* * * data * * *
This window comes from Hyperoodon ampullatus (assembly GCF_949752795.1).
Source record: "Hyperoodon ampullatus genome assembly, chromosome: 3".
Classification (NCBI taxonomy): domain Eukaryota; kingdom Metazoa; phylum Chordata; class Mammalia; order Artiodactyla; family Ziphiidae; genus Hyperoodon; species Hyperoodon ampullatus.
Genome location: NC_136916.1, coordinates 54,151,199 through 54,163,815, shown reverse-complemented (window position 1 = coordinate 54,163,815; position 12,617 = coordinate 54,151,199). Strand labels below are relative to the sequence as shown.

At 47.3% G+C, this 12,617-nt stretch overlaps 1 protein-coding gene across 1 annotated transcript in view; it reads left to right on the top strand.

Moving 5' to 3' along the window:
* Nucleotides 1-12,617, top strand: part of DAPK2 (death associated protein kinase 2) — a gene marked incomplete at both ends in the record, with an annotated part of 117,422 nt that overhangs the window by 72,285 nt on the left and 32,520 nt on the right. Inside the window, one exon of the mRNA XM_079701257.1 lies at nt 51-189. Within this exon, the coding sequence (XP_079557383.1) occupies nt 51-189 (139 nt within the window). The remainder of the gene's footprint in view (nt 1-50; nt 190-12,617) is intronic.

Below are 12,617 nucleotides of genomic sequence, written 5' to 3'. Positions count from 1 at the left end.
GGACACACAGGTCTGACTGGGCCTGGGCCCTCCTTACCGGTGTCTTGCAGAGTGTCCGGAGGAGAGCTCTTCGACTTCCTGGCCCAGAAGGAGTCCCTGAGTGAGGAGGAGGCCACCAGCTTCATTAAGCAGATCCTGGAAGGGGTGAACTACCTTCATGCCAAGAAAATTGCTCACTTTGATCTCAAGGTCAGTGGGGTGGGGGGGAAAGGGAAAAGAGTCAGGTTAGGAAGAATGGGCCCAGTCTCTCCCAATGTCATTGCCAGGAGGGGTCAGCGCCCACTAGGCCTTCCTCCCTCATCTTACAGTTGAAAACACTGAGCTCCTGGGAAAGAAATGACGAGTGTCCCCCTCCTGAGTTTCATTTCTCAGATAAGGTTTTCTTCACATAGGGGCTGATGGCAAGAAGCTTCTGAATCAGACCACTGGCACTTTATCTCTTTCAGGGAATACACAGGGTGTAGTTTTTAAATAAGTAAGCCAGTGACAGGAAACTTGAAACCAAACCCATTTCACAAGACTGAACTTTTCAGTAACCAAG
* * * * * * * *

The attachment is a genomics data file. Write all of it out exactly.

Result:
This window comes from Hyperoodon ampullatus (assembly GCF_949752795.1).
Source record: "Hyperoodon ampullatus genome assembly, chromosome: 3".
Classification (NCBI taxonomy): domain Eukaryota; kingdom Metazoa; phylum Chordata; class Mammalia; order Artiodactyla; family Ziphiidae; genus Hyperoodon; species Hyperoodon ampullatus.
Genome location: NC_136916.1, coordinates 54,151,199 through 54,163,815, shown reverse-complemented (window position 1 = coordinate 54,163,815; position 12,617 = coordinate 54,151,199). Strand labels below are relative to the sequence as shown.

At 47.3% G+C, this 12,617-nt stretch overlaps 1 protein-coding gene across 1 annotated transcript in view; it reads left to right on the top strand.

Moving 5' to 3' along the window:
* Nucleotides 1-12,617, top strand: part of DAPK2 (death associated protein kinase 2) — a gene marked incomplete at both ends in the record, with an annotated part of 117,422 nt that overhangs the window by 72,285 nt on the left and 32,520 nt on the right. Inside the window, one exon of the mRNA XM_079701257.1 lies at nt 51-189. Within this exon, the coding sequence (XP_079557383.1) occupies nt 51-189 (139 nt within the window). The remainder of the gene's footprint in view (nt 1-50; nt 190-12,617) is intronic.

Below are 12,617 nucleotides of genomic sequence, written 5' to 3'. Positions count from 1 at the left end.
GGACACACAGGTCTGACTGGGCCTGGGCCCTCCTTACCGGTGTCTTGCAGAGTGTCCGGAGGAGAGCTCTTCGACTTCCTGGCCCAGAAGGAGTCCCTGAGTGAGGAGGAGGCCACCAGCTTCATTAAGCAGATCCTGGAAGGGGTGAACTACCTTCATGCCAAGAAAATTGCTCACTTTGATCTCAAGGTCAGTGGGGTGGGGGGGAAAGGGAAAAGAGTCAGGTTAGGAAGAATGGGCCCAGTCTCTCCCAATGTCATTGCCAGGAGGGGTCAGCGCCCACTAGGCCTTCCTCCCTCATCTTACAGTTGAAAACACTGAGCTCCTGGGAAAGAAATGACGAGTGTCCCCCTCCTGAGTTTCATTTCTCAGATAAGGTTTTCTTCACATAGGGGCTGATGGCAAGAAGCTTCTGAATCAGACCACTGGCACTTTATCTCTTTCAGGGAATACACAGGGTGTAGTTTTTAAATAAGTAAGCCAGTGACAGGAAACTTGAAACCAAACCCATTTCACAAGACTGAACTTTTCAGTAACCAAG